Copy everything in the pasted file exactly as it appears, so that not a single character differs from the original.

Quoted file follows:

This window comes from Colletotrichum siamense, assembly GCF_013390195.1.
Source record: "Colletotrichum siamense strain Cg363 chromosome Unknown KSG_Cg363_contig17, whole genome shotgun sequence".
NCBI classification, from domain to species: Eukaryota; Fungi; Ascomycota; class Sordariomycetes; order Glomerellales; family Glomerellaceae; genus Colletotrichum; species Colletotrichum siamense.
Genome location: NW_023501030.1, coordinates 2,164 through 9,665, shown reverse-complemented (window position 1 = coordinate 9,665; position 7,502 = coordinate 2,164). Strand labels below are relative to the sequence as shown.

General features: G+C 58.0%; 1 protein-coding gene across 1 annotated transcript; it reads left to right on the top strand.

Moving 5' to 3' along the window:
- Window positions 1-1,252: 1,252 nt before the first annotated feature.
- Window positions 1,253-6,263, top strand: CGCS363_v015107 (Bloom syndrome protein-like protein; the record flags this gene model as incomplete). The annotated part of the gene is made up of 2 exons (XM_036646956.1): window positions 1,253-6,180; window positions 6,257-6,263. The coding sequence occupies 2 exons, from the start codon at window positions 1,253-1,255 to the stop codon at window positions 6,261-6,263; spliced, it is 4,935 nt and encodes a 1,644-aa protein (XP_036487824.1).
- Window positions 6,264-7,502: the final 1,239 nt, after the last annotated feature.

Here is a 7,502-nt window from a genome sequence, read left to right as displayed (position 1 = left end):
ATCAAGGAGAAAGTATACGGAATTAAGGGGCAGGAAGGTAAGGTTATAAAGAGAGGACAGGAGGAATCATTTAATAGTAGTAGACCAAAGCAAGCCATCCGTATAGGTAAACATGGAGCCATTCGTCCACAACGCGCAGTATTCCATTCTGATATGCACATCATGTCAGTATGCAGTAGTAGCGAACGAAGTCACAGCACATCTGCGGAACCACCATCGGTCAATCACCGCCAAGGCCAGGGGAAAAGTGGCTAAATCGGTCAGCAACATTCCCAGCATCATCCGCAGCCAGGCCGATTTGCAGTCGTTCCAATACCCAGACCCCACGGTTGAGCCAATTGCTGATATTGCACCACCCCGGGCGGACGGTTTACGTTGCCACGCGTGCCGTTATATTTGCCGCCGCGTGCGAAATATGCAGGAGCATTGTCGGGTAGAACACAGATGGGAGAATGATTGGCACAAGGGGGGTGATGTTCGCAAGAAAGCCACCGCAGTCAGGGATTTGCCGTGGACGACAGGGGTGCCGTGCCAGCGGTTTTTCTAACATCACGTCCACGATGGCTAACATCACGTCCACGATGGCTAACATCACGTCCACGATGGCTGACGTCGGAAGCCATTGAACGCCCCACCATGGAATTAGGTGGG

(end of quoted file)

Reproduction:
This window comes from Colletotrichum siamense, assembly GCF_013390195.1.
Source record: "Colletotrichum siamense strain Cg363 chromosome Unknown KSG_Cg363_contig17, whole genome shotgun sequence".
NCBI classification, from domain to species: Eukaryota; Fungi; Ascomycota; class Sordariomycetes; order Glomerellales; family Glomerellaceae; genus Colletotrichum; species Colletotrichum siamense.
Genome location: NW_023501030.1, coordinates 2,164 through 9,665, shown reverse-complemented (window position 1 = coordinate 9,665; position 7,502 = coordinate 2,164). Strand labels below are relative to the sequence as shown.

General features: G+C 58.0%; 1 protein-coding gene across 1 annotated transcript; it reads left to right on the top strand.

Moving 5' to 3' along the window:
- Window positions 1-1,252: 1,252 nt before the first annotated feature.
- Window positions 1,253-6,263, top strand: CGCS363_v015107 (Bloom syndrome protein-like protein; the record flags this gene model as incomplete). The annotated part of the gene is made up of 2 exons (XM_036646956.1): window positions 1,253-6,180; window positions 6,257-6,263. The coding sequence occupies 2 exons, from the start codon at window positions 1,253-1,255 to the stop codon at window positions 6,261-6,263; spliced, it is 4,935 nt and encodes a 1,644-aa protein (XP_036487824.1).
- Window positions 6,264-7,502: the final 1,239 nt, after the last annotated feature.

Here is a 7,502-nt window from a genome sequence, read left to right as displayed (position 1 = left end):
ATCAAGGAGAAAGTATACGGAATTAAGGGGCAGGAAGGTAAGGTTATAAAGAGAGGACAGGAGGAATCATTTAATAGTAGTAGACCAAAGCAAGCCATCCGTATAGGTAAACATGGAGCCATTCGTCCACAACGCGCAGTATTCCATTCTGATATGCACATCATGTCAGTATGCAGTAGTAGCGAACGAAGTCACAGCACATCTGCGGAACCACCATCGGTCAATCACCGCCAAGGCCAGGGGAAAAGTGGCTAAATCGGTCAGCAACATTCCCAGCATCATCCGCAGCCAGGCCGATTTGCAGTCGTTCCAATACCCAGACCCCACGGTTGAGCCAATTGCTGATATTGCACCACCCCGGGCGGACGGTTTACGTTGCCACGCGTGCCGTTATATTTGCCGCCGCGTGCGAAATATGCAGGAGCATTGTCGGGTAGAACACAGATGGGAGAATGATTGGCACAAGGGGGGTGATGTTCGCAAGAAAGCCACCGCAGTCAGGGATTTGCCGTGGACGACAGGGGTGCCGTGCCAGCGGTTTTTCTAACATCACGTCCACGATGGCTAACATCACGTCCACGATGGCTAACATCACGTCCACGATGGCTGACGTCGGAAGCCATTGAACGCCCCACCATGGAATTAGGTGGG